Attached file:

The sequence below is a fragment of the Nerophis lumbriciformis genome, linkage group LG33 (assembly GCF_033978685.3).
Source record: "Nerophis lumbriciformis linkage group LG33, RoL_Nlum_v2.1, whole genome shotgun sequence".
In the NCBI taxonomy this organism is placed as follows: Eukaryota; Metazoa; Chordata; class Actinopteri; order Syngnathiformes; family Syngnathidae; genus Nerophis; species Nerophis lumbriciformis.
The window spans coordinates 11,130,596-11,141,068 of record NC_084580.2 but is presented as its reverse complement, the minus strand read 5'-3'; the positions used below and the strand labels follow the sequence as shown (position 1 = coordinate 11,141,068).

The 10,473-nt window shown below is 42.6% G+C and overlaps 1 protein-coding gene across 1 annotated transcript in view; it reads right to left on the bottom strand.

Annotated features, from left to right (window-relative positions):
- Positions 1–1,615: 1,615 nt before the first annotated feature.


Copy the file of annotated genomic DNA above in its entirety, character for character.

The sequence below is a fragment of the Nerophis lumbriciformis genome, linkage group LG33 (assembly GCF_033978685.3).
Source record: "Nerophis lumbriciformis linkage group LG33, RoL_Nlum_v2.1, whole genome shotgun sequence".
In the NCBI taxonomy this organism is placed as follows: Eukaryota; Metazoa; Chordata; class Actinopteri; order Syngnathiformes; family Syngnathidae; genus Nerophis; species Nerophis lumbriciformis.
The window spans coordinates 11,130,596-11,141,068 of record NC_084580.2 but is presented as its reverse complement, the minus strand read 5'-3'; the positions used below and the strand labels follow the sequence as shown (position 1 = coordinate 11,141,068).

The 10,473-nt window shown below is 42.6% G+C and overlaps 1 protein-coding gene across 1 annotated transcript in view; it reads right to left on the bottom strand.

Annotated features, from left to right (window-relative positions):
- Positions 1–1,615: 1,615 nt before the first annotated feature.